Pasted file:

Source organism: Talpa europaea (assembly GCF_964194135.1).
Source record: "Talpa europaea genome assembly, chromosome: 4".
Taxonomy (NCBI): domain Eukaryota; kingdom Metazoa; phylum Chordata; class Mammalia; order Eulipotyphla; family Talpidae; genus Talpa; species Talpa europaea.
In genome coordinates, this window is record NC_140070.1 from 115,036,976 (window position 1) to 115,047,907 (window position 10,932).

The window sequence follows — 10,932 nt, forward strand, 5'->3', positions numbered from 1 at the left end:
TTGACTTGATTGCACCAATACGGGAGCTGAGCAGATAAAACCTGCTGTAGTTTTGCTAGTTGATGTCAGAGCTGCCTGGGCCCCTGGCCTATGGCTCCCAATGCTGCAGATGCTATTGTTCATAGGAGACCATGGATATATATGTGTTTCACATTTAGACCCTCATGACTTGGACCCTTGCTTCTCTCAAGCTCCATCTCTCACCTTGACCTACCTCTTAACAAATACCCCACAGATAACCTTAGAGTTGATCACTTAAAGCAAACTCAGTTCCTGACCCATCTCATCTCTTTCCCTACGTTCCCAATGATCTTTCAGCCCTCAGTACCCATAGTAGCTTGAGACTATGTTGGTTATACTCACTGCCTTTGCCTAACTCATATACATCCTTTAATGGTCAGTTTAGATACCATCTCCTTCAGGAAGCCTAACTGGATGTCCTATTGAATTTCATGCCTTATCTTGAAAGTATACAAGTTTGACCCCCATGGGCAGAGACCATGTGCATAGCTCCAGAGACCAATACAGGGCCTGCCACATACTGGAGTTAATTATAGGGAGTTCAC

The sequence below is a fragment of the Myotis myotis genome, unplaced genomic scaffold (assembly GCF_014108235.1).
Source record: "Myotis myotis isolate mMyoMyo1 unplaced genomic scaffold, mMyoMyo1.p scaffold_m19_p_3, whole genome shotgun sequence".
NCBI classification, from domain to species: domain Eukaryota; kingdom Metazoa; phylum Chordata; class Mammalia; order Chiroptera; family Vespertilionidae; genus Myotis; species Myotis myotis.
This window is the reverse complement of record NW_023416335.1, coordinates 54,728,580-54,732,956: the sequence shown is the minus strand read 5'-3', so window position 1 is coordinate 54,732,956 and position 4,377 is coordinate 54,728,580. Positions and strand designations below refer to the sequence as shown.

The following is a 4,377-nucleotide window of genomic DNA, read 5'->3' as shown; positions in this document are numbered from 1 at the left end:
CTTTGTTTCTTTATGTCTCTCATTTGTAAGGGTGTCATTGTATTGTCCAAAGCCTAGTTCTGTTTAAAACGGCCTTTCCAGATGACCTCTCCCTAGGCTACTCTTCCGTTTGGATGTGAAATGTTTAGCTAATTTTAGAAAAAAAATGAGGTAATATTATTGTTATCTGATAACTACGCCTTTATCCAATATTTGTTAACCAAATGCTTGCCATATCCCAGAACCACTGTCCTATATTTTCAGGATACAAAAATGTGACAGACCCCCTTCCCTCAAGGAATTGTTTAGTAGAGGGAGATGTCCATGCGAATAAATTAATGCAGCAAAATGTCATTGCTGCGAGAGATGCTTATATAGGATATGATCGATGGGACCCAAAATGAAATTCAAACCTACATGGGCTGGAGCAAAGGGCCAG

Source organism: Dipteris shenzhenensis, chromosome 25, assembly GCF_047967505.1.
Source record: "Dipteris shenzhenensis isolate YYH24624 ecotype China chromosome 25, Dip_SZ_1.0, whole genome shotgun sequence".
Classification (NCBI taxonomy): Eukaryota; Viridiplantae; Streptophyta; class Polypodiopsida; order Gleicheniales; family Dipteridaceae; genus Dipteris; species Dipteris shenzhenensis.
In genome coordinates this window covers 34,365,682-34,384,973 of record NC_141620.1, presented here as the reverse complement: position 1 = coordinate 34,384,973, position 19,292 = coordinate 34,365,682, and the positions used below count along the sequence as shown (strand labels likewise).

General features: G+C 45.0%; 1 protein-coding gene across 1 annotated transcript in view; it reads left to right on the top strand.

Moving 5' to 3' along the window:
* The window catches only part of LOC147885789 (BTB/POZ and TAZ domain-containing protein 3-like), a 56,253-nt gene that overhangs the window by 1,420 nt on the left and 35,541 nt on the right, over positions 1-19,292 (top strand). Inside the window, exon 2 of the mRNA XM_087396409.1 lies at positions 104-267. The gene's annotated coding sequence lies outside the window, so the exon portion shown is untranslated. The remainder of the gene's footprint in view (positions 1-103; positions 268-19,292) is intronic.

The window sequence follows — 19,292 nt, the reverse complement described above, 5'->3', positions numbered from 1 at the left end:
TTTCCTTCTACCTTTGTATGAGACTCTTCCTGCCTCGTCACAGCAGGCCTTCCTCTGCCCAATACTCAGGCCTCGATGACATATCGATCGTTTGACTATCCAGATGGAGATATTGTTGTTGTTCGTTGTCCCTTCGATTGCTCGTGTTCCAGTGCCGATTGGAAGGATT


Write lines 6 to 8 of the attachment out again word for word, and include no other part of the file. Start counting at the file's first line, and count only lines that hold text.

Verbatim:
TTGACTTGATTGCACCAATACGGGAGCTGAGCAGATAAAACCTGCTGTAGTTTTGCTAGTTGATGTCAGAGCTGCCTGGGCCCCTGGCCTATGGCTCCCAATGCTGCAGATGCTATTGTTCATAGGAGACCATGGATATATATGTGTTTCACATTTAGACCCTCATGACTTGGACCCTTGCTTCTCTCAAGCTCCATCTCTCACCTTGACCTACCTCTTAACAAATACCCCACAGATAACCTTAGAGTTGATCACTTAAAGCAAACTCAGTTCCTGACCCATCTCATCTCTTTCCCTACGTTCCCAATGATCTTTCAGCCCTCAGTACCCATAGTAGCTTGAGACTATGTTGGTTATACTCACTGCCTTTGCCTAACTCATATACATCCTTTAATGGTCAGTTTAGATACCATCTCCTTCAGGAAGCCTAACTGGATGTCCTATTGAATTTCATGCCTTATCTTGAAAGTATACAAGTTTGACCCCCATGGGCAGAGACCATGTGCATAGCTCCAGAGACCAATACAGGGCCTGCCACATACTGGAGTTAATTATAGGGAGTTCAC

The sequence below is a fragment of the Myotis myotis genome, unplaced genomic scaffold (assembly GCF_014108235.1).
Source record: "Myotis myotis isolate mMyoMyo1 unplaced genomic scaffold, mMyoMyo1.p scaffold_m19_p_3, whole genome shotgun sequence".